39. Parekh VV, Prasad DV, Banerjee PP, Joshi BN, Kumar A, Mishra GC. B cells activated by lipopolysaccharide, but not by anti-Ig and anti-CD40 antibody, induce anergy in CD8+ T cells: role of TGF-beta 1. J Immunol. 2003;170:5897–5911. [PubMed]
40. Yanaba K, Bouaziz JD, Haas KM, Poe JC, Fujimoto M, Tedder TF. A regulatory B cell subset with a unique CD1dhiCD5+ phenotype controls T cell-dependent inflammatory responses. Immunity. 2008;28:639–650. [PubMed]
41. Eppihimer MJ, Gunn J, Freeman GJ, Greenfield EA, Chernova T, Erickson J, Leonard JP. Expression and regulation of the PD-L1 immunoinhibitory molecule on microvascular endothelial cells. Microcirculation. 2002;9:133–145. [PMC free article] [PubMed]
42. Schreiner B, Mitsdoerffer M, Kieseier BC, Chen L, Hartung HP, Weller M, Wiendl H. Interferon-beta enhances monocyte and dendritic cell expression of B7-H1 (PD-L1), a strong inhibitor of autologous T-cell activation: relevance for the immune modulatory effect in multiple sclerosis. J Neuroimmunol. 2004;155:172–182. [PubMed]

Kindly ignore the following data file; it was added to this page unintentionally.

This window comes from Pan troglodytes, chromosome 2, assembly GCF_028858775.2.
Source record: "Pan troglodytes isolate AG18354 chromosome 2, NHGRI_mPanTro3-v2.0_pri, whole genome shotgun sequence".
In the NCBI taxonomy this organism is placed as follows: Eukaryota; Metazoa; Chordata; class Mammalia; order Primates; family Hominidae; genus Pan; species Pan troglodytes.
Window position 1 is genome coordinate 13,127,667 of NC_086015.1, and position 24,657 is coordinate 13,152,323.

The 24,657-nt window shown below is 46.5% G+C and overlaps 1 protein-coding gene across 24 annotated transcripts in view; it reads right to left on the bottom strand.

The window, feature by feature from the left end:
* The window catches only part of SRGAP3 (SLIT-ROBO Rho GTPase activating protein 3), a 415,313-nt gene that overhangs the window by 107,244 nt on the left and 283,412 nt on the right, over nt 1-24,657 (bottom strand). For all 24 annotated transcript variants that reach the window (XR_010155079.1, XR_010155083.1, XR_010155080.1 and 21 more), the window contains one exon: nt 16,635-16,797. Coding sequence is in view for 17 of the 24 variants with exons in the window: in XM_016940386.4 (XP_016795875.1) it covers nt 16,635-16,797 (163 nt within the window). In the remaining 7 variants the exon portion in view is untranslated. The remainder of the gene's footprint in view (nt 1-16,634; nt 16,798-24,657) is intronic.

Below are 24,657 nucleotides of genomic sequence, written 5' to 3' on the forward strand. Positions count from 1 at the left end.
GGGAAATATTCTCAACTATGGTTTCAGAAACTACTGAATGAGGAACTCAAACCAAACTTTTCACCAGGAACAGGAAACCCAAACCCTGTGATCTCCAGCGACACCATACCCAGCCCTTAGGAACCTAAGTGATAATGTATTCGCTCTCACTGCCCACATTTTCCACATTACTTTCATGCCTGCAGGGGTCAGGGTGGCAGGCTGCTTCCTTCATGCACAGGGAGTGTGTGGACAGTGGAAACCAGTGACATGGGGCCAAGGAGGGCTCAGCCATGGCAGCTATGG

43. Fillatreau S, Gray D, Anderton SM. Not always the bad guys: B cells as regulators of autoimmune pathology. Nat Rev Immunol. 2008;8:391–397. [PubMed]
44. Carvalho LH, Hafalla JC, Zavala F. ELISPOT assay to measure antigen-specific murine CD8(+) T cell responses. J Immunol Methods. 2001;252:207–218. [PubMed]